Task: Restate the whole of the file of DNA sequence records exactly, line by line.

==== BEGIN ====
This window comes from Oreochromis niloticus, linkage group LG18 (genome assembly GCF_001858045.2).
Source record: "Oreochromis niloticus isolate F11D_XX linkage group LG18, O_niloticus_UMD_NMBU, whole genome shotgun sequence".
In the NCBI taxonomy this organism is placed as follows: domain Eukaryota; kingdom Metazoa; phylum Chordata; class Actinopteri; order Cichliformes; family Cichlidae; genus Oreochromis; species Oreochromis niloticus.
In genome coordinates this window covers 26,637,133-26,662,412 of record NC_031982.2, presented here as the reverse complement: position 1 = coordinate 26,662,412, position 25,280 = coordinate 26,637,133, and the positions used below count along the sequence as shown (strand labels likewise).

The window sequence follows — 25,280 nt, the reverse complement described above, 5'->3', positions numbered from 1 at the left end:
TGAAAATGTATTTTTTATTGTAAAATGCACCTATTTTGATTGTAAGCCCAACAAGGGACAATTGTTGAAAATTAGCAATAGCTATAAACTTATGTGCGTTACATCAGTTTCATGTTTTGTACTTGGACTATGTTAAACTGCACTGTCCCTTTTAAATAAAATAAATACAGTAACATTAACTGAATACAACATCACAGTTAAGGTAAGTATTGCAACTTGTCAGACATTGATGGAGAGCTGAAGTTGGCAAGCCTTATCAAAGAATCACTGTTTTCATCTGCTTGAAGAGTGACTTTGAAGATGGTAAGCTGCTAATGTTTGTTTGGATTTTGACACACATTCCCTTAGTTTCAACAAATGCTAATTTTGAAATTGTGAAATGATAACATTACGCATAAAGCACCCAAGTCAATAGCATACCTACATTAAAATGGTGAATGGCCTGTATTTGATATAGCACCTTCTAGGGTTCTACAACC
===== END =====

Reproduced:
This window comes from Oreochromis niloticus, linkage group LG18 (genome assembly GCF_001858045.2).
Source record: "Oreochromis niloticus isolate F11D_XX linkage group LG18, O_niloticus_UMD_NMBU, whole genome shotgun sequence".
In the NCBI taxonomy this organism is placed as follows: domain Eukaryota; kingdom Metazoa; phylum Chordata; class Actinopteri; order Cichliformes; family Cichlidae; genus Oreochromis; species Oreochromis niloticus.
In genome coordinates this window covers 26,637,133-26,662,412 of record NC_031982.2, presented here as the reverse complement: position 1 = coordinate 26,662,412, position 25,280 = coordinate 26,637,133, and the positions used below count along the sequence as shown (strand labels likewise).

The window sequence follows — 25,280 nt, the reverse complement described above, 5'->3', positions numbered from 1 at the left end:
TGAAAATGTATTTTTTATTGTAAAATGCACCTATTTTGATTGTAAGCCCAACAAGGGACAATTGTTGAAAATTAGCAATAGCTATAAACTTATGTGCGTTACATCAGTTTCATGTTTTGTACTTGGACTATGTTAAACTGCACTGTCCCTTTTAAATAAAATAAATACAGTAACATTAACTGAATACAACATCACAGTTAAGGTAAGTATTGCAACTTGTCAGACATTGATGGAGAGCTGAAGTTGGCAAGCCTTATCAAAGAATCACTGTTTTCATCTGCTTGAAGAGTGACTTTGAAGATGGTAAGCTGCTAATGTTTGTTTGGATTTTGACACACATTCCCTTAGTTTCAACAAATGCTAATTTTGAAATTGTGAAATGATAACATTACGCATAAAGCACCCAAGTCAATAGCATACCTACATTAAAATGGTGAATGGCCTGTATTTGATATAGCACCTTCTAGGGTTCTACAACC